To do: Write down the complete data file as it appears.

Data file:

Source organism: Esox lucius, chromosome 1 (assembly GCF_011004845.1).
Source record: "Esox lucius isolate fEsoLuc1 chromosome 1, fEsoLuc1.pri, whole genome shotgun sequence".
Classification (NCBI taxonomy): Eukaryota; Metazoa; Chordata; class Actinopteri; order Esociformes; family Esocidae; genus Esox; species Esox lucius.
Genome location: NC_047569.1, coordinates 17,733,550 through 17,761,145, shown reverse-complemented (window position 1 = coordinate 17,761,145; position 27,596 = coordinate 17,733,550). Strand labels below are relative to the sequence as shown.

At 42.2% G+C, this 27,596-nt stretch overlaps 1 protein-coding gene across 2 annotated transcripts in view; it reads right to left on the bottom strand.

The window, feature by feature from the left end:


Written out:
Source organism: Esox lucius, chromosome 1 (assembly GCF_011004845.1).
Source record: "Esox lucius isolate fEsoLuc1 chromosome 1, fEsoLuc1.pri, whole genome shotgun sequence".
Classification (NCBI taxonomy): Eukaryota; Metazoa; Chordata; class Actinopteri; order Esociformes; family Esocidae; genus Esox; species Esox lucius.
Genome location: NC_047569.1, coordinates 17,733,550 through 17,761,145, shown reverse-complemented (window position 1 = coordinate 17,761,145; position 27,596 = coordinate 17,733,550). Strand labels below are relative to the sequence as shown.

At 42.2% G+C, this 27,596-nt stretch overlaps 1 protein-coding gene across 2 annotated transcripts in view; it reads right to left on the bottom strand.

The window, feature by feature from the left end: